Happy Holi 2021: Legends, significance, and greetings for the festival of colours!

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Updated: March 29, 2021 11:04 AM

It is celebrated with much joy and fervour across the country, and on this day, people apply colours to each other and have sweets, especially Gujia.

This year, Holi falls on Monday, March 29. (File image: PTI)

Holi 2021: Holi is a major festival for the Hindus, especially those who are devout Vaishnavites. The festival, which is generally celebrated in late-February or March, marks the culmination of winter and the onset of spring. There are several legends and stories linked to the festival, including that of Lord Krishna and his consort Radha, as well as the legend of Hiranyakashipu and Prahlad, and so Holi celebrates the triumph of good over evil, the power of devotion as well as love. This year, Holi falls on Monday, March 29. It is celebrated with much joy and fervour across the country, and on this day, people apply colours to each other and have sweets, especially Gujia. It is a very vibrant festival.

Also read | Holika Dahan 2021: Significance, legend and how to celebrate

Happy Holi 2021: The many legends

Holi is significant to the believers of Vaishnavism because two of the most common legends associated with Holi are in relation to two different incarnations of Lord Vishnu, who as per Hindu beliefs takes an avatar and comes to Earth whenever Adharma begins to prevail and restores the Dharma.

The first legend refers to evil King Hiranyakashipu, who had sworn enmity to Lord Vishnu when the latter took the avatar of Varaha and killed the king’s evil elder brother Hiranyaksha. To become invincible, Hiranyakashipu worshipped Lord Brahma, who was pleased by his worship and granted him a boon that the king would not be killed by any Deva, human, animal or any creature who takes birth on this Earth, by any projectile or hand-held weapon, and that he would not be killed during the day or at night, neither indoors nor outside and he would not be killed either on land, underwater or in the air.

Once the boon was granted, he thought himself to be the God, and so commanded his subjects to only worship him, something that his own son, devout Vaishnavite Prahlad defied. Hiranyakashipu began oppressing and ill-treating all those who did not worship him, including his own son. He then ordered his sister, Holika, to sit in a burning pyre with Prahlad so that Prahlad would die, since Holika had the boon that she would not be harmed by fire. However, while in the fire, Prahlad kept praying to Lord Vishnu and ultimately, Prahlad was saved from the fire, while Holika died.

Soon after, Hiranyakashipu asked Prahlad that if Lord Vishnu was onmipresent and all-encompassing, then why could the king not see him. He also mocked Prahlad and asked if Vishnu was present in a pillar, while pointing to a pillar in the palace. When Prahlad responded that Lord Vishnu was everywhere, be it a pillar or a twig, the evil king wielded his mace and smashed the pillar. From the pillar emerged Narsimha, the fourth incarnation or avatar of Lord Vishnu. It was dusk when the incarnation emerged, and hence it was neither day nor the night. The incarnation was a Deva in half-human half-lion form who had not taken birth and had instead emerged from the pillar, thus not violating the boon given to the evil king by Lord Brahma.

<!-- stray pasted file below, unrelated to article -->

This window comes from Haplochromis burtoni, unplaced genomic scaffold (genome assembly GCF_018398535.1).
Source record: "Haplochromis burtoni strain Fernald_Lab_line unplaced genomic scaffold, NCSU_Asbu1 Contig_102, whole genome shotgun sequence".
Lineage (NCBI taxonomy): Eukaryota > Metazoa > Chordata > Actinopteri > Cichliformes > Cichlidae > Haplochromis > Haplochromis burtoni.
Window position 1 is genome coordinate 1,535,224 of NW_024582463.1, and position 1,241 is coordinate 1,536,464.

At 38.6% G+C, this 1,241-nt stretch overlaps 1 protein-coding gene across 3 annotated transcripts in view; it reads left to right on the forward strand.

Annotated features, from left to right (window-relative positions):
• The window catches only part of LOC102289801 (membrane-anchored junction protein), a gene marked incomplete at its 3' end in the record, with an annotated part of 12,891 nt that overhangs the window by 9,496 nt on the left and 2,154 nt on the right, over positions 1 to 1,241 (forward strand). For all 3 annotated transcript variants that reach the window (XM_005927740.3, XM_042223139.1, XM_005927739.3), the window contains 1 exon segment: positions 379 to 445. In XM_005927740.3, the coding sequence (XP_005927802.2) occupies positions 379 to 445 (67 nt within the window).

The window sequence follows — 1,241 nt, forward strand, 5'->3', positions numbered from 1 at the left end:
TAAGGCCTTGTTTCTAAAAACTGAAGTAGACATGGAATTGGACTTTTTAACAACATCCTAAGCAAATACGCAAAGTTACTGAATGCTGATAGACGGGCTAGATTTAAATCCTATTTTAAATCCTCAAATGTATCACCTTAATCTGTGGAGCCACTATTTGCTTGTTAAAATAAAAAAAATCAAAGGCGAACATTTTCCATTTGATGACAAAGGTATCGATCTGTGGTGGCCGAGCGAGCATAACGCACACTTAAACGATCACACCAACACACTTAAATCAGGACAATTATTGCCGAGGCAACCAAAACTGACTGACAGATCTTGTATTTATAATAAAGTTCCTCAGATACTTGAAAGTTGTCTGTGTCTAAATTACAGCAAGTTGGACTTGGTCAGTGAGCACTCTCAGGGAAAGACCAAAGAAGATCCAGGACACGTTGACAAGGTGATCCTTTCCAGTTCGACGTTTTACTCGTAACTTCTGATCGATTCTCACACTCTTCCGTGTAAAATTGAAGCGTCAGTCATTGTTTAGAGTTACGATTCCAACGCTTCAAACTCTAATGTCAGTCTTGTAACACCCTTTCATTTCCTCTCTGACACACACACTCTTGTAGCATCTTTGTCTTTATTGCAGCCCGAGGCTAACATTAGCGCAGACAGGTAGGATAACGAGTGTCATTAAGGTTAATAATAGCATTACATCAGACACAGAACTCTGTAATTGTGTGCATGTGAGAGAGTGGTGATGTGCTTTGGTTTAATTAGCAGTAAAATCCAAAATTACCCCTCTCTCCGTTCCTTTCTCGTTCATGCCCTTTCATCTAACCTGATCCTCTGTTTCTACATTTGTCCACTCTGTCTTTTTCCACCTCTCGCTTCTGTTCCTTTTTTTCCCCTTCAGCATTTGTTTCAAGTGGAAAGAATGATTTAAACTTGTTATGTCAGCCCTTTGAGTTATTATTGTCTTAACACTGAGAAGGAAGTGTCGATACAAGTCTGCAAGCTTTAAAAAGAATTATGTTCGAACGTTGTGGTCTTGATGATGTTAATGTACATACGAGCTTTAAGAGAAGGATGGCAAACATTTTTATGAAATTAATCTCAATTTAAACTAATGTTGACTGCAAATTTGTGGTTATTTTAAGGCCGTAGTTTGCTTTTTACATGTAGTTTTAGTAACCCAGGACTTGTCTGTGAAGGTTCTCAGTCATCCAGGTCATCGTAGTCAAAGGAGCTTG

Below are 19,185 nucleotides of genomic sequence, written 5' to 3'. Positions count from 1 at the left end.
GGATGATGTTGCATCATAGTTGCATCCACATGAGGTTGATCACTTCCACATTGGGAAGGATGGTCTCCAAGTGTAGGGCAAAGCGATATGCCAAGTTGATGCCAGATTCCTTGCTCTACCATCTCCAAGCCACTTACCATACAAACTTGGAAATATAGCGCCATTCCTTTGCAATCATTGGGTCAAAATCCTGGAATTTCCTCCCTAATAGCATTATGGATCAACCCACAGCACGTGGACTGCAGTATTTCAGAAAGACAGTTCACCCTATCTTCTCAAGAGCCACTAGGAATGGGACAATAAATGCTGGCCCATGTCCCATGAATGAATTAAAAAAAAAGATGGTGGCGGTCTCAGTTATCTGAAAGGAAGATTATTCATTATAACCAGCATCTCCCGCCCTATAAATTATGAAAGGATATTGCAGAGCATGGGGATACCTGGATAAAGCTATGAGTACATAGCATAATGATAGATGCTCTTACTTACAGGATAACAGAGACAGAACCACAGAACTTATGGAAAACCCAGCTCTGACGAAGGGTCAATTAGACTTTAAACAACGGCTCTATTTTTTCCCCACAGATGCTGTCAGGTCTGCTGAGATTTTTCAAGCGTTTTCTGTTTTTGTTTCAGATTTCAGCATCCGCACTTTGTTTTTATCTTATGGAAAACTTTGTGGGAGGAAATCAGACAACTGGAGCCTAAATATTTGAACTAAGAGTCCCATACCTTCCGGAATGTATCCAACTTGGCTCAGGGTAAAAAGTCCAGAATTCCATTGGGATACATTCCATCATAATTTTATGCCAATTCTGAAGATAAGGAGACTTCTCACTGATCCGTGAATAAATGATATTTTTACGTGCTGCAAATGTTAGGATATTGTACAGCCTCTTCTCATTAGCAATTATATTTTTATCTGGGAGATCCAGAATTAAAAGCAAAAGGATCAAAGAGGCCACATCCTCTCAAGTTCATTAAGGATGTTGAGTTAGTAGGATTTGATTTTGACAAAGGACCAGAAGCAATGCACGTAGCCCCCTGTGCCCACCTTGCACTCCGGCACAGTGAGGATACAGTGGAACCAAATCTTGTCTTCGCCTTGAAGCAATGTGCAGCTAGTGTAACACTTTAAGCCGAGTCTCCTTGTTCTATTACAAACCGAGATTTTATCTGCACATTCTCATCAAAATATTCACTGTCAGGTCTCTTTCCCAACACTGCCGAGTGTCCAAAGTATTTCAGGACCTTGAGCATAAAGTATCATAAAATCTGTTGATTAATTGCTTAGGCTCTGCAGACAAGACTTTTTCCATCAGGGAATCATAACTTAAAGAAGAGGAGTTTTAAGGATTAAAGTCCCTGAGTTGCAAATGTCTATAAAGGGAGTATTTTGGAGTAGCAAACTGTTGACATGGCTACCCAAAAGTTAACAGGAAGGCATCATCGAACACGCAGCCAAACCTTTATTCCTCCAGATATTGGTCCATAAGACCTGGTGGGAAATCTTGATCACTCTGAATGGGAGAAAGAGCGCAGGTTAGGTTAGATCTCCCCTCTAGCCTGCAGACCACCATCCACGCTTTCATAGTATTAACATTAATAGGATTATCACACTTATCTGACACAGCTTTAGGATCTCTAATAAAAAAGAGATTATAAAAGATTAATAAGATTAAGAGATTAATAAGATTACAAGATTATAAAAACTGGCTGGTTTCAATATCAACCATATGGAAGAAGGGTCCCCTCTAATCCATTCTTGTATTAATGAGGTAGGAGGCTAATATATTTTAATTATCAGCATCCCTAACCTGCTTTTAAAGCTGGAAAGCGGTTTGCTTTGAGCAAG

Narsimha then took the evil king to the threshold of the palace, and therefore Hiranyakashipu was neither inside nor outside, placed the evil king on his lap, and not on land, in air or underwater, and disemboweled and killed him using his claws, hence fulfilling all the conditions of Brahma’s boon and yet killing the demon king. This signified the triumph of good over evil.

The second most common legend related to Holi is that of Lord Vishnu’s popular incarnation Lord Krishna, who is also considered the Supreme God in his own right by many. As per legends, Krishna, who was dark-skinned due to being poisoned by demoness Putana sent by his uncle Kansa, was often teased for being dark skinned. In his childhood, he was once lamenting whether Radha would like him despite him being dark skinned, when his mother (or foster mother) Yashoda told him to go to Radha with colours and ask her to colour his face in whatever colour she liked. With that began the love of Radha and Krishna and it began to be celebrated as Holi. Another legend related to Lord Krishna is that he used to celebrate the festival of colours with much fervour, playing Holi with the ‘gopis’ of Vrindavan, with all of them also performing Raas-Leela.

This is also why Holi in the Braj region is celebrated vibrantly and people from far away places come to take part in it.

Holi 2021: Greetings, wishes and messages

Here are some messages that you can send to your loved ones to wish them a Happy Holi.

  • May your life always be filled with colours of joy and happiness. Happy Holi!
  • May this festival of colours bring more cheerful and vibrant colours in your life. Wishing you a very Happy Holi!
  • This Holi, may you get good luck, fortune, success, and lots of love. Happy Holi to you and your loved ones. May you always keep smiling and enjoying the colours.
  • Auspicious pink, sunkissed orange, soothing silver, pretty purple, blissful yellow and forever green. I wish you all the happiness that your heart could gain. A very Happy Holi to you and your family.
  • Throw out all the negativity and bring in all positivity to life. Celebrate Holi with vibrant colours. Happy Holi!

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